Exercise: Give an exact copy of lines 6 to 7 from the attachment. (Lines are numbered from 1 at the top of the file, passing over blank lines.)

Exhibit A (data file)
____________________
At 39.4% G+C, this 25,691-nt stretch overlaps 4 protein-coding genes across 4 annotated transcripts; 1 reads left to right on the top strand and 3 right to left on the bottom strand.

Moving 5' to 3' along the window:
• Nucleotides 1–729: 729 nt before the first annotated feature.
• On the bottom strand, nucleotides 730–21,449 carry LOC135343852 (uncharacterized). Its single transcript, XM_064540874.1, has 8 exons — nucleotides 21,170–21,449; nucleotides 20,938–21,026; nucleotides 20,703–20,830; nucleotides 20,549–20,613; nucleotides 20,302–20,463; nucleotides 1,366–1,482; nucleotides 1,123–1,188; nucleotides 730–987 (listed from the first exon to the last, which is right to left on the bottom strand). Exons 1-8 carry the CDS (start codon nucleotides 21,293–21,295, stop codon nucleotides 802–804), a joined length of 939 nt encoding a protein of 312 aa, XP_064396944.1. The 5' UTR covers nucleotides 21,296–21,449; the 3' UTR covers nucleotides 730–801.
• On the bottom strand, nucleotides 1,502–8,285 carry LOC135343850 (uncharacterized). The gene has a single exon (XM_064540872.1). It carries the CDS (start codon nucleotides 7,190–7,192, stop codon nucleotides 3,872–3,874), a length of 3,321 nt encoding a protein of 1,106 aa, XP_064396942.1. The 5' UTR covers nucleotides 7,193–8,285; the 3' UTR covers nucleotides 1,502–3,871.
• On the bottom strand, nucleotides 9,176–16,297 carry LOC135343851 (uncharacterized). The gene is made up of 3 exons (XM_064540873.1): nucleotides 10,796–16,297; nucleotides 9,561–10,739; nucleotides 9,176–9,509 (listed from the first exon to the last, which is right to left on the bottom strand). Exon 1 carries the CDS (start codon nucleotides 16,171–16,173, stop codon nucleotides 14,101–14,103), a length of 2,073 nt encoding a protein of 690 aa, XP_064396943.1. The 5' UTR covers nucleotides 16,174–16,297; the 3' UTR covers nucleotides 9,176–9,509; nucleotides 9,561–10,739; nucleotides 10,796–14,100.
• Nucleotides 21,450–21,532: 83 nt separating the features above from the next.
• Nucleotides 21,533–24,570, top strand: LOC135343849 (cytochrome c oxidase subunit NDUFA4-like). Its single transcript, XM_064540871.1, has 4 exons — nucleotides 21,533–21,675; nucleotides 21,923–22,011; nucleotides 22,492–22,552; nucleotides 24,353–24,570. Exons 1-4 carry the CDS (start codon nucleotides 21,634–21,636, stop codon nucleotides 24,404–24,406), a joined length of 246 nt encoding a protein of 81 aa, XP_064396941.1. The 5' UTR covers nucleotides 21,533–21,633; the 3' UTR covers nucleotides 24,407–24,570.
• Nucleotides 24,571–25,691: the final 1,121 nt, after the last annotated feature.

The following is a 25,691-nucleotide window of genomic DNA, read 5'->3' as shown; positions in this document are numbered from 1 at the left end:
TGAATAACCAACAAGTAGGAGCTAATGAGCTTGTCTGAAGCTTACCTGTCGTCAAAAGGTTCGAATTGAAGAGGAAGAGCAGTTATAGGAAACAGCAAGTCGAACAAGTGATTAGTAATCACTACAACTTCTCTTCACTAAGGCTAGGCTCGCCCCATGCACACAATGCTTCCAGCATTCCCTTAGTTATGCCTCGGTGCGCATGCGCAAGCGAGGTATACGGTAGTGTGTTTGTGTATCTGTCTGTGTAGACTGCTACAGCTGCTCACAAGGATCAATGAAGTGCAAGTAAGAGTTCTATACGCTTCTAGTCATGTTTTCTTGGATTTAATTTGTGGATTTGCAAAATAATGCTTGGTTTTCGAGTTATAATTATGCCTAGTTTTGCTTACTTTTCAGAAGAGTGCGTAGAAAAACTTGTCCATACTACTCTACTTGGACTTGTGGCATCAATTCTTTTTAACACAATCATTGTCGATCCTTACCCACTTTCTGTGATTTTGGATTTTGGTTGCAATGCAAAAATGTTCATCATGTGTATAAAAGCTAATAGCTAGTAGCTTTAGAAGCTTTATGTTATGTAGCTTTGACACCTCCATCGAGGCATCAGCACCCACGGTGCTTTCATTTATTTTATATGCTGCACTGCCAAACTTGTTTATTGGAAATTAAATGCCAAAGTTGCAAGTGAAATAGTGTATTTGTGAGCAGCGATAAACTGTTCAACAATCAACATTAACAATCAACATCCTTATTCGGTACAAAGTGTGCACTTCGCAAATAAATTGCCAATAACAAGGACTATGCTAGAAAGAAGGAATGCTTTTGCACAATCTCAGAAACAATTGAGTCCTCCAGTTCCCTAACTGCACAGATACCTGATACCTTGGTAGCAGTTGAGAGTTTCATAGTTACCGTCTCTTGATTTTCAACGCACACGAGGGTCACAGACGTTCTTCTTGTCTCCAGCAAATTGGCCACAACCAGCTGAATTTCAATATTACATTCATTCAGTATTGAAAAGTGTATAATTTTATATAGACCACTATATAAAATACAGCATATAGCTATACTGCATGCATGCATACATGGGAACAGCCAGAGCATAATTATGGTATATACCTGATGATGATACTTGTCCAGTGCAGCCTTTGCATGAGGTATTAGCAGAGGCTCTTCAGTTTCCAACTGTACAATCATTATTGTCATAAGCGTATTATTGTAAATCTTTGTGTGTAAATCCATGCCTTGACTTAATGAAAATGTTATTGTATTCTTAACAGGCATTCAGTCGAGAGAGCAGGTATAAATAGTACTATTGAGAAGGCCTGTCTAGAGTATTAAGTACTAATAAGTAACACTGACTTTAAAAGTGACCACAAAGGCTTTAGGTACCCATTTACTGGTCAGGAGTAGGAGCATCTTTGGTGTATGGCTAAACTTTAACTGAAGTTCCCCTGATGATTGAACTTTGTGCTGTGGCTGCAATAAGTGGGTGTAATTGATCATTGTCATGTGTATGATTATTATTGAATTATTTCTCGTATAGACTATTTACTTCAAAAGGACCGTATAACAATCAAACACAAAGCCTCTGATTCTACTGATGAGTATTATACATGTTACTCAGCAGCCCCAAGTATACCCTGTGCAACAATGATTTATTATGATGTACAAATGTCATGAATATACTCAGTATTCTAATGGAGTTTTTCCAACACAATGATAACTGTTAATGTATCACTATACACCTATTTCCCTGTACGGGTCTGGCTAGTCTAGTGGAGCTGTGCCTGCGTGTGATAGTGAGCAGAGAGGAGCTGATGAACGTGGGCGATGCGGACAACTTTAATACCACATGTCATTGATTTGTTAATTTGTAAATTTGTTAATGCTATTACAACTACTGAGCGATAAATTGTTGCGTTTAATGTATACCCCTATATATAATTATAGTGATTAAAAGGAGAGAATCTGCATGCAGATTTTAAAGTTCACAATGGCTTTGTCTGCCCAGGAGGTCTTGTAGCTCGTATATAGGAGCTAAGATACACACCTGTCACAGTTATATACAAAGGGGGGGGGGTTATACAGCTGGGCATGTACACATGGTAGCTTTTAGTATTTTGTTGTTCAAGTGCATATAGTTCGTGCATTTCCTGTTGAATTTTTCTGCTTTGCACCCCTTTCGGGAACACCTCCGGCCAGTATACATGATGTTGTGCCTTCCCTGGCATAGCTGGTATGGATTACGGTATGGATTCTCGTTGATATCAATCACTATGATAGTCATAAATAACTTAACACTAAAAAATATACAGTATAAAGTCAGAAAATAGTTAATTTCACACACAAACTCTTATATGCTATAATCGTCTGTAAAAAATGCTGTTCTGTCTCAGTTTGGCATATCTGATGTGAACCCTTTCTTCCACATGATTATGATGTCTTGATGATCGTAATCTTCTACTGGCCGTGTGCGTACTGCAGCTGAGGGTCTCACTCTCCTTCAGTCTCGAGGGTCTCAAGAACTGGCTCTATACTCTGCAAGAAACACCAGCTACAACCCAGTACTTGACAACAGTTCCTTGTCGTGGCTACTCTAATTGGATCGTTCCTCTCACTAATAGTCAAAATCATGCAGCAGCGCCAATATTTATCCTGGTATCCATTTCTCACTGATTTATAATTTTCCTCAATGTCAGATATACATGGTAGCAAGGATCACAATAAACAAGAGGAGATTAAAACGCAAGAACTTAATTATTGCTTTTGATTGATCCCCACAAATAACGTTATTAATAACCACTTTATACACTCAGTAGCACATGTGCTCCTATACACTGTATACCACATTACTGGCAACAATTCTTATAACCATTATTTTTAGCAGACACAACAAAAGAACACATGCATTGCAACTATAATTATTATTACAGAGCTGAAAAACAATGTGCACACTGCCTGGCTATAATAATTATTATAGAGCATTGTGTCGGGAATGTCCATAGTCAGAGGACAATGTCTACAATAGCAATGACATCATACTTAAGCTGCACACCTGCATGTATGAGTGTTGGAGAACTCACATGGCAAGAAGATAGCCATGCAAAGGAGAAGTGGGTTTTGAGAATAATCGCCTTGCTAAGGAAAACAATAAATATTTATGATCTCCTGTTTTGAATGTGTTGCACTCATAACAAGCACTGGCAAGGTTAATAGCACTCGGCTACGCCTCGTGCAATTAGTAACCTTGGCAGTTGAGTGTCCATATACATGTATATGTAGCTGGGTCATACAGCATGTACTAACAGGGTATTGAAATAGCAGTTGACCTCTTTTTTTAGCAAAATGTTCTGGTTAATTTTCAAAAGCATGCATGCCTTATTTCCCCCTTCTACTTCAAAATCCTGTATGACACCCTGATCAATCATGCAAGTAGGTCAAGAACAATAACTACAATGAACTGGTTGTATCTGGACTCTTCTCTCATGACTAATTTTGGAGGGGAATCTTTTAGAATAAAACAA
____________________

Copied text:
• On the bottom strand, nucleotides 9,176–16,297 carry LOC135343851 (uncharacterized). The gene is made up of 3 exons (XM_064540873.1): nucleotides 10,796–16,297; nucleotides 9,561–10,739; nucleotides 9,176–9,509 (listed from the first exon to the last, which is right to left on the bottom strand). Exon 1 carries the CDS (start codon nucleotides 16,171–16,173, stop codon nucleotides 14,101–14,103), a length of 2,073 nt encoding a protein of 690 aa, XP_064396943.1. The 5' UTR covers nucleotides 16,174–16,297; the 3' UTR covers nucleotides 9,176–9,509; nucleotides 9,561–10,739; nucleotides 10,796–14,100.
• Nucleotides 21,450–21,532: 83 nt separating the features above from the next.